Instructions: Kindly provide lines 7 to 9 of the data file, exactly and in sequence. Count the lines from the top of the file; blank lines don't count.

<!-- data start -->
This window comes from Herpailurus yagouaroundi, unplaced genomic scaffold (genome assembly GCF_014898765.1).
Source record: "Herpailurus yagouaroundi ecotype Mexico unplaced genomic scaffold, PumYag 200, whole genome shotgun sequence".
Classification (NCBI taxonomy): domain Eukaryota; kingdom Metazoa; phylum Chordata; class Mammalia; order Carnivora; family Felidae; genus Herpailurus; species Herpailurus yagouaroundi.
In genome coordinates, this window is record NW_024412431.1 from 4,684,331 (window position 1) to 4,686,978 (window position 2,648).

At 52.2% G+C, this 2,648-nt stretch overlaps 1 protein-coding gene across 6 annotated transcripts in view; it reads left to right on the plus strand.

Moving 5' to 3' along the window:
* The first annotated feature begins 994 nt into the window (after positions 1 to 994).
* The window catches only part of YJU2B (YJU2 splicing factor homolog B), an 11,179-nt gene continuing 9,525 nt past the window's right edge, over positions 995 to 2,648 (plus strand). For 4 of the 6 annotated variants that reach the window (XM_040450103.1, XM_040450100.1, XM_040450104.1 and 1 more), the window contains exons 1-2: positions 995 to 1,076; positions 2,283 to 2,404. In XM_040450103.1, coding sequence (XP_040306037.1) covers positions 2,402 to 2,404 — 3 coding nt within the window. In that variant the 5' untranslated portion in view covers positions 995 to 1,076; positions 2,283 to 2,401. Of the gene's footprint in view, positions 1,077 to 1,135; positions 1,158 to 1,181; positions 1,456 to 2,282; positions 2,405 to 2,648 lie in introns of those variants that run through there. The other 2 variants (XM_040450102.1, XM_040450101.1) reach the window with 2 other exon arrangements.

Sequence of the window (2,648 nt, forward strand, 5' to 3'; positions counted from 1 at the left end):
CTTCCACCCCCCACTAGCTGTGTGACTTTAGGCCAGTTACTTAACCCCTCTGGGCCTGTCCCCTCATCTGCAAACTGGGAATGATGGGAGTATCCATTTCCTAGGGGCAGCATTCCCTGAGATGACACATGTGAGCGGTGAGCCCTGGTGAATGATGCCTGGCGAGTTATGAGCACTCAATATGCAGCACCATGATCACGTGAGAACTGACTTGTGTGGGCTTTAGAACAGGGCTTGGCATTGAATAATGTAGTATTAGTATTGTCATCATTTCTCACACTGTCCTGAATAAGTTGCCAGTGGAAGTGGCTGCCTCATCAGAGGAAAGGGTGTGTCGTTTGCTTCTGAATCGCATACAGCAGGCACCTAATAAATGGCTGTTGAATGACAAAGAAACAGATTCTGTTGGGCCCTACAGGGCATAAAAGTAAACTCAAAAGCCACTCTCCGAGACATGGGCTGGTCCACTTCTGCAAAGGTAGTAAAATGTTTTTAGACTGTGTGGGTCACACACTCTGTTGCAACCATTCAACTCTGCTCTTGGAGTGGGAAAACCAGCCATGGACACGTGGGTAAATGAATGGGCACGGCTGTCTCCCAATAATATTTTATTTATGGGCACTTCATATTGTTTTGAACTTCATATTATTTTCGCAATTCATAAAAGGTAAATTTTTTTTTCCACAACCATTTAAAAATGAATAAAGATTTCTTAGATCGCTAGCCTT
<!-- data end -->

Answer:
* The first annotated feature begins 994 nt into the window (after positions 1 to 994).
* The window catches only part of YJU2B (YJU2 splicing factor homolog B), an 11,179-nt gene continuing 9,525 nt past the window's right edge, over positions 995 to 2,648 (plus strand). For 4 of the 6 annotated variants that reach the window (XM_040450103.1, XM_040450100.1, XM_040450104.1 and 1 more), the window contains exons 1-2: positions 995 to 1,076; positions 2,283 to 2,404. In XM_040450103.1, coding sequence (XP_040306037.1) covers positions 2,402 to 2,404 — 3 coding nt within the window. In that variant the 5' untranslated portion in view covers positions 995 to 1,076; positions 2,283 to 2,401. Of the gene's footprint in view, positions 1,077 to 1,135; positions 1,158 to 1,181; positions 1,456 to 2,282; positions 2,405 to 2,648 lie in introns of those variants that run through there. The other 2 variants (XM_040450102.1, XM_040450101.1) reach the window with 2 other exon arrangements.

Sequence of the window (2,648 nt, forward strand, 5' to 3'; positions counted from 1 at the left end):